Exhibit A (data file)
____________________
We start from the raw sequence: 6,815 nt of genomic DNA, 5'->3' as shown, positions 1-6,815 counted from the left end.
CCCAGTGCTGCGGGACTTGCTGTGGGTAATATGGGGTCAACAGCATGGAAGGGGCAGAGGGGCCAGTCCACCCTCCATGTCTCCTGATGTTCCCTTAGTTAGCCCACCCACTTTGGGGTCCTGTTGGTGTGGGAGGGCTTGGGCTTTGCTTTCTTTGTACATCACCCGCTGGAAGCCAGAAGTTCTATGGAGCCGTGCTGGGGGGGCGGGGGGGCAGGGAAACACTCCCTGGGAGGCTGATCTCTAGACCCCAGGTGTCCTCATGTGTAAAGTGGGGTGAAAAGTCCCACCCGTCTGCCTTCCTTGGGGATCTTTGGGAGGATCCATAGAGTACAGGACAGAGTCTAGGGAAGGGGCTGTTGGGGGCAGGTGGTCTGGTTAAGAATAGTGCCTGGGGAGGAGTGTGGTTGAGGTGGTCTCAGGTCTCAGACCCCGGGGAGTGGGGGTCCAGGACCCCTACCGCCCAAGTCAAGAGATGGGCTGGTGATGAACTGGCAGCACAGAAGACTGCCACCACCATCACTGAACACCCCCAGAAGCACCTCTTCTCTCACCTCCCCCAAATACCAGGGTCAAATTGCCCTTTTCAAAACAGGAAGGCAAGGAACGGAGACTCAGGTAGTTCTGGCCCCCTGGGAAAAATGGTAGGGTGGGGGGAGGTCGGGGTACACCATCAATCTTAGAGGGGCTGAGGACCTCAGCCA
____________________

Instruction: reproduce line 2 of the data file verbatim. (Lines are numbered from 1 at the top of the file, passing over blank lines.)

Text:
CCCAGTGCTGCGGGACTTGCTGTGGGTAATATGGGGTCAACAGCATGGAAGGGGCAGAGGGGCCAGTCCACCCTCCATGTCTCCTGATGTTCCCTTAGTTAGCCCACCCACTTTGGGGTCCTGTTGGTGTGGGAGGGCTTGGGCTTTGCTTTCTTTGTACATCACCCGCTGGAAGCCAGAAGTTCTATGGAGCCGTGCTGGGGGGGCGGGGGGGCAGGGAAACACTCCCTGGGAGGCTGATCTCTAGACCCCAGGTGTCCTCATGTGTAAAGTGGGGTGAAAAGTCCCACCCGTCTGCCTTCCTTGGGGATCTTTGGGAGGATCCATAGAGTACAGGACAGAGTCTAGGGAAGGGGCTGTTGGGGGCAGGTGGTCTGGTTAAGAATAGTGCCTGGGGAGGAGTGTGGTTGAGGTGGTCTCAGGTCTCAGACCCCGGGGAGTGGGGGTCCAGGACCCCTACCGCCCAAGTCAAGAGATGGGCTGGTGATGAACTGGCAGCACAGAAGACTGCCACCACCATCACTGAACACCCCCAGAAGCACCTCTTCTCTCACCTCCCCCAAATACCAGGGTCAAATTGCCCTTTTCAAAACAGGAAGGCAAGGAACGGAGACTCAGGTAGTTCTGGCCCCCTGGGAAAAATGGTAGGGTGGGGGGAGGTCGGGGTACACCATCAATCTTAGAGGGGCTGAGGACCTCAGCCA